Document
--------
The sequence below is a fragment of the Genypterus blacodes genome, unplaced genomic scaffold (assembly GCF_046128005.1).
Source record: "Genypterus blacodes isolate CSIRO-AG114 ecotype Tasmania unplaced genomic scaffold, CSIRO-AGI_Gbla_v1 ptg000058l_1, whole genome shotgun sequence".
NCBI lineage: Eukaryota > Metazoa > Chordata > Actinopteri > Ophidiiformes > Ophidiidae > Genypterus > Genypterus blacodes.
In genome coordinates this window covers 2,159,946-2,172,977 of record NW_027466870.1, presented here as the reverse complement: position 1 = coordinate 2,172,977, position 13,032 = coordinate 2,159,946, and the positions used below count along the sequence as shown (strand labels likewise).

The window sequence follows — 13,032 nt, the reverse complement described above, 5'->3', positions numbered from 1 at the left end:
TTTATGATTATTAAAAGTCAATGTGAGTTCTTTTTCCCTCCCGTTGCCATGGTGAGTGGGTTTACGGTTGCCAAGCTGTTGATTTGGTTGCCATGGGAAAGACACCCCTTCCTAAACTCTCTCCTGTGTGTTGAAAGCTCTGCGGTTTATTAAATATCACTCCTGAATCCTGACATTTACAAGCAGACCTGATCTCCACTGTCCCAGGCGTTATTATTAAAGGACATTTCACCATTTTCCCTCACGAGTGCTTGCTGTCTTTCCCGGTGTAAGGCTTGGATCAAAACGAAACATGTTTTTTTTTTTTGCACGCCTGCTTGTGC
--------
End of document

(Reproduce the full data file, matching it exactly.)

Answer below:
The sequence below is a fragment of the Genypterus blacodes genome, unplaced genomic scaffold (assembly GCF_046128005.1).
Source record: "Genypterus blacodes isolate CSIRO-AG114 ecotype Tasmania unplaced genomic scaffold, CSIRO-AGI_Gbla_v1 ptg000058l_1, whole genome shotgun sequence".
NCBI lineage: Eukaryota > Metazoa > Chordata > Actinopteri > Ophidiiformes > Ophidiidae > Genypterus > Genypterus blacodes.
In genome coordinates this window covers 2,159,946-2,172,977 of record NW_027466870.1, presented here as the reverse complement: position 1 = coordinate 2,172,977, position 13,032 = coordinate 2,159,946, and the positions used below count along the sequence as shown (strand labels likewise).

The window sequence follows — 13,032 nt, the reverse complement described above, 5'->3', positions numbered from 1 at the left end:
TTTATGATTATTAAAAGTCAATGTGAGTTCTTTTTCCCTCCCGTTGCCATGGTGAGTGGGTTTACGGTTGCCAAGCTGTTGATTTGGTTGCCATGGGAAAGACACCCCTTCCTAAACTCTCTCCTGTGTGTTGAAAGCTCTGCGGTTTATTAAATATCACTCCTGAATCCTGACATTTACAAGCAGACCTGATCTCCACTGTCCCAGGCGTTATTATTAAAGGACATTTCACCATTTTCCCTCACGAGTGCTTGCTGTCTTTCCCGGTGTAAGGCTTGGATCAAAACGAAACATGTTTTTTTTTTTTGCACGCCTGCTTGTGC